Geneseo Police share 2021 Annual Report with City

Beth Welbers
Geneseo Republic

Deputy Chief Gene Karzan loves statistics.  Every year he gets tasked with providing the City Council a year in review of the effectiveness of the Geneseo Police Department.

A 14 member force looking after a community of 6,500, the Geneseo Police Department is there not only to serve and protect, like the slogan says, but to recognize potential trouble and take care of it before it happens.

Under the leadership of Chief Casey Disterhof, Geneseo's law enforcement community boasts more than 296 years of combined experience in 2021.  Ranging between a high of 32 years, and the newest recruit coming on this year,  14 years is the median of experience per member. 

During the Covid shutdown, recruits were not attending the Police Academy, leaving a void in the availability of new officers to replace retiring law enforcement professionals.  Geneseo in that period managed to add four new officers, replacing ones that had left for other reasons, and Officer Mike Chavez, who retired from the department after 20 years of service. Of those placements, three were officers coming from other communities, bringing with them prior experience, Officer Brad Schulte was hired and sent to the Academy.  With the shortage of officers, and lack of available police academy openings, competition for officers is intense.

Geneseo invested $2,366,000 in their police department in 2021, down from $2,584,000 in 2020.  Of that figure more than half, $1,270,000 was spent in wages, pensions amounted to $$596,000, the second highest item in the budget. 

Pension costs are down, due in part to innovative actions by City Treasurer Jamie Matthews and then City Administrator Jo Hollenkamp, who bonded a large portion of the unpaid pension, creating an interest savings of an estimated $1,000,000 over the life of the bond.  Nearly $300,000 goes into health insurance.  The remaining $200,000 is divided up among the costs of operating the department.

Henry County Dispatch receives all 911 calls in the county, and then sends the call to local community dispatchers.   Of the 911 calls in the county,  Geneseo received the second most calls, surpassed only by Kewanee, not surprisingly, based on population distribution across the county. 

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Of 217 classifications, the top five local calls answered by the GPD are as follows:

  • Traffic stop                                              609 incidents
  • Follow up                                                 473 incidents
  • Officer initiated business checks        410 incidents
  • Assisting a citizen                                   401 incidents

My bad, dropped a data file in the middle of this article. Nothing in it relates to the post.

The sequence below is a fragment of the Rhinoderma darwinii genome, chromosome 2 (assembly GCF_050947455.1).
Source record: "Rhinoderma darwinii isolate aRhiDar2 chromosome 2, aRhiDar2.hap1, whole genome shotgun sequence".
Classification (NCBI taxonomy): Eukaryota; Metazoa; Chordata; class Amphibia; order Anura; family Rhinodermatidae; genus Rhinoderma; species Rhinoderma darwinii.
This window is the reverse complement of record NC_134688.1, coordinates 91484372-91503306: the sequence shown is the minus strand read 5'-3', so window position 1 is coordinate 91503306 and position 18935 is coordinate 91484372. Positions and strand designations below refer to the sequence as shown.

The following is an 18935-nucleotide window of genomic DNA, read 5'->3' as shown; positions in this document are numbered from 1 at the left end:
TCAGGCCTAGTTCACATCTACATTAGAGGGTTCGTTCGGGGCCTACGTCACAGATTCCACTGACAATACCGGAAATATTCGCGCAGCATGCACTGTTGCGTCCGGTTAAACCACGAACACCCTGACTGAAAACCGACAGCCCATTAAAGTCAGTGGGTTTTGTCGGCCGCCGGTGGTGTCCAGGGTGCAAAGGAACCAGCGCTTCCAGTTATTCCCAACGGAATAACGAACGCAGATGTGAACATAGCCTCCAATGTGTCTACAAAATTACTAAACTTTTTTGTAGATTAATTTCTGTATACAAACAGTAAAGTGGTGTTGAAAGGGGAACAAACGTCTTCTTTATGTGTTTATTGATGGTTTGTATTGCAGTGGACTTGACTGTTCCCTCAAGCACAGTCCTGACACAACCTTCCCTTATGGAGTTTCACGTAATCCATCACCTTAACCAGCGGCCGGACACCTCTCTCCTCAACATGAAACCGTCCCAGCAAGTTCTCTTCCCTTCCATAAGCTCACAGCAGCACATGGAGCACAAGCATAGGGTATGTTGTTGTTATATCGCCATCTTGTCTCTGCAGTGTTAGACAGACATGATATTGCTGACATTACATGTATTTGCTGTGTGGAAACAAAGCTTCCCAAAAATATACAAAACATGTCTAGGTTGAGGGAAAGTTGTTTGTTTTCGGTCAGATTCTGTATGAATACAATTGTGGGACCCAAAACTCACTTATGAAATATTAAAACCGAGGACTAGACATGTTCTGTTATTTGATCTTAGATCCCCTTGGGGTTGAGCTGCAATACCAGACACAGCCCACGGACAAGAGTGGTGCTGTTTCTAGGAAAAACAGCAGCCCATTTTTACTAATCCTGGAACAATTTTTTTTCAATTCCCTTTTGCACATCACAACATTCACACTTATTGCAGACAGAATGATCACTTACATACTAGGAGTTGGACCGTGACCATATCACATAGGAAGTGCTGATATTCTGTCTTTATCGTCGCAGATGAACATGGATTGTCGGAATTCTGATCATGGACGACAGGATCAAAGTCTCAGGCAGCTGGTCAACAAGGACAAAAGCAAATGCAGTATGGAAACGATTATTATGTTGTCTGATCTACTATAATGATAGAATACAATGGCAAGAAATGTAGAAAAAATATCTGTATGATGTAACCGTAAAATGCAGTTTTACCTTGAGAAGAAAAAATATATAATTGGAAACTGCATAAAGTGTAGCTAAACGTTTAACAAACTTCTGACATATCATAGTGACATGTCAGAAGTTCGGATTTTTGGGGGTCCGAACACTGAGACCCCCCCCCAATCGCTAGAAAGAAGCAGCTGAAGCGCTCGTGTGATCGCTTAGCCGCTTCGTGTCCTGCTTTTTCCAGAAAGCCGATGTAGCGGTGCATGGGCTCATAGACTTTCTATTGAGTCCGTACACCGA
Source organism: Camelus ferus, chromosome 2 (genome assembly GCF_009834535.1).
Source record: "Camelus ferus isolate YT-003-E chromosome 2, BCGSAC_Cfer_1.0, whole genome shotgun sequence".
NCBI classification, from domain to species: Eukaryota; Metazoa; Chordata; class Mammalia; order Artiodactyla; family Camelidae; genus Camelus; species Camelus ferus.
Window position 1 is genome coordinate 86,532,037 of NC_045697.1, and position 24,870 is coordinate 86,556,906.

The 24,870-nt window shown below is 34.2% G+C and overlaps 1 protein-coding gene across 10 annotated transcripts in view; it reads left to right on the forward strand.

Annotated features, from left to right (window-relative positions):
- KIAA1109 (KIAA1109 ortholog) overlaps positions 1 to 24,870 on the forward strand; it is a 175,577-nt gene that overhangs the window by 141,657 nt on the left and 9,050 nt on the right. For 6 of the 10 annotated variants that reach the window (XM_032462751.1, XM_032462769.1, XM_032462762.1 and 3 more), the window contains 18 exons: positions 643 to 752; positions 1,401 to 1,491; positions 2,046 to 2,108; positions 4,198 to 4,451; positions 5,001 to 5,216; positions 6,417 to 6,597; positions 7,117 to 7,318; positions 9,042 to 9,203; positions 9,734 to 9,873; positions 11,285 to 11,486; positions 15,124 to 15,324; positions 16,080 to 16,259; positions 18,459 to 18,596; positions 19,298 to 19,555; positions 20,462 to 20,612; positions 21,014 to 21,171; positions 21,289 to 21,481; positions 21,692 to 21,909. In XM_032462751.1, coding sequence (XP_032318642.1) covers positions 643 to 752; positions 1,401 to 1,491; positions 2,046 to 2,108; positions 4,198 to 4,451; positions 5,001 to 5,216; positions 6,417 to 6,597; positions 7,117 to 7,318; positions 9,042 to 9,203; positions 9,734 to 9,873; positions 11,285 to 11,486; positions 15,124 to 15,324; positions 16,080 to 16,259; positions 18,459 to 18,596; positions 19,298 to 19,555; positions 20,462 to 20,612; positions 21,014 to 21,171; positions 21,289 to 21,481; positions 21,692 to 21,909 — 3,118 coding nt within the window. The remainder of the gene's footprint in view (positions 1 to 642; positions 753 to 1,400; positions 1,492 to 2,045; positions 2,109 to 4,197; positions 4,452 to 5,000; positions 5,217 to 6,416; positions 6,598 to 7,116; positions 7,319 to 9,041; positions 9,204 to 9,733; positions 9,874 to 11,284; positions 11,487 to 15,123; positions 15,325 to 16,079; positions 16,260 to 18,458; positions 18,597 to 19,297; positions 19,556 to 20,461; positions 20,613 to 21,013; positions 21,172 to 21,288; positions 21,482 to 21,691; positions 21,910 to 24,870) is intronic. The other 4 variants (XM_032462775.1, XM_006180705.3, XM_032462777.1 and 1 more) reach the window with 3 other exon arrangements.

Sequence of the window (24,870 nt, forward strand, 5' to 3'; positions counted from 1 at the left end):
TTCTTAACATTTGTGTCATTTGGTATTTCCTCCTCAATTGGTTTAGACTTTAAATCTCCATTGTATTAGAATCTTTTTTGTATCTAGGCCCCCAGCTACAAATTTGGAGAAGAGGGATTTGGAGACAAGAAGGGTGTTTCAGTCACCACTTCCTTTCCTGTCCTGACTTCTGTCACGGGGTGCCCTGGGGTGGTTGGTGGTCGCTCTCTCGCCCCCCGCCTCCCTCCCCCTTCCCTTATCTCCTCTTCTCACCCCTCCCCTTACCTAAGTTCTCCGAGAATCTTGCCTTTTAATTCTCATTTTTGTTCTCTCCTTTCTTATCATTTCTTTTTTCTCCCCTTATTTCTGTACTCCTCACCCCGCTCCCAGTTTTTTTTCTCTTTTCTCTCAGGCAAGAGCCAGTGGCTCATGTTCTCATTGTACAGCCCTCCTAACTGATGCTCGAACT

• Assisting an ambulance                        353 incidents

Reported incidents of violent crime and property crimes  are up in 2021, at 51, over a  five year low of 21 in 2020.  In 2019, 67 serious crimes were reported and handled by the Geneseo Police.  

Traffic collisions for the year 2021 revealed 158 investigated incidents, with 48 of those involving a parked vehicle, and 28 fixed objects, such as a tree or post. 

Age of driver also was analyzed, with the highest percentage (26.75%) belonging to drivers 65+, and the second group, (22.22%) belonging to drivers 16-24 years of age. 

Officers in Geneseo perform a variety of duties.  Uniformed Patrol Officers can be found taking care of routine patrols, answering calls, assisting citizens and maintaining a presence at events.  Investigations Division is comprised of one Sergeant, a Detective and a School Resource Officer.  The School Resource Officer, Det. Timothy Steines, is the main security resource for the school and is a certified police officer. 

On a wider basis, the Geneseo Police Department participates in the Henry/Mercer County Major Crimes Investigations Taskforce.  Sergeant Sleaford is assigned as an investigator and Deputy Chief Karzan as a supervisor.  The task force works in conjunction with other law enforcement agencies within the two counties to pool resources and work on homicides and other violent crimes.  

Officer Jamie Shoemaker and Detective Tim Steines participate with the Internet Crimes Against Children Task Force.  The Geneseo department joined with the task force in 2021 to address the technology related incidents of child exploitation.  The agency involves forensic and investigative elements, training and technical assistance, victim services and community education. 

The members of the Geneseo Police Department can be seen at community events all over town.  Whether they are directing traffic, staffing a booth at a festival, or just out and about being seen, the Geneseo Police Department are both in front and behind the scenes. 

Gene Karzin, left, Geneseo Deputy Chief of Police; and Jessica Damewood, at right, administrative assistant and dispatch supervisor at the Geneseo Police Station, talk with nine-year-old Lillian VanOpdorp at the recent National Night Out held at City Park in Geneseo. National Night Out is a family-friendly event held with the intent to build relationships between neighbors and law enforcement.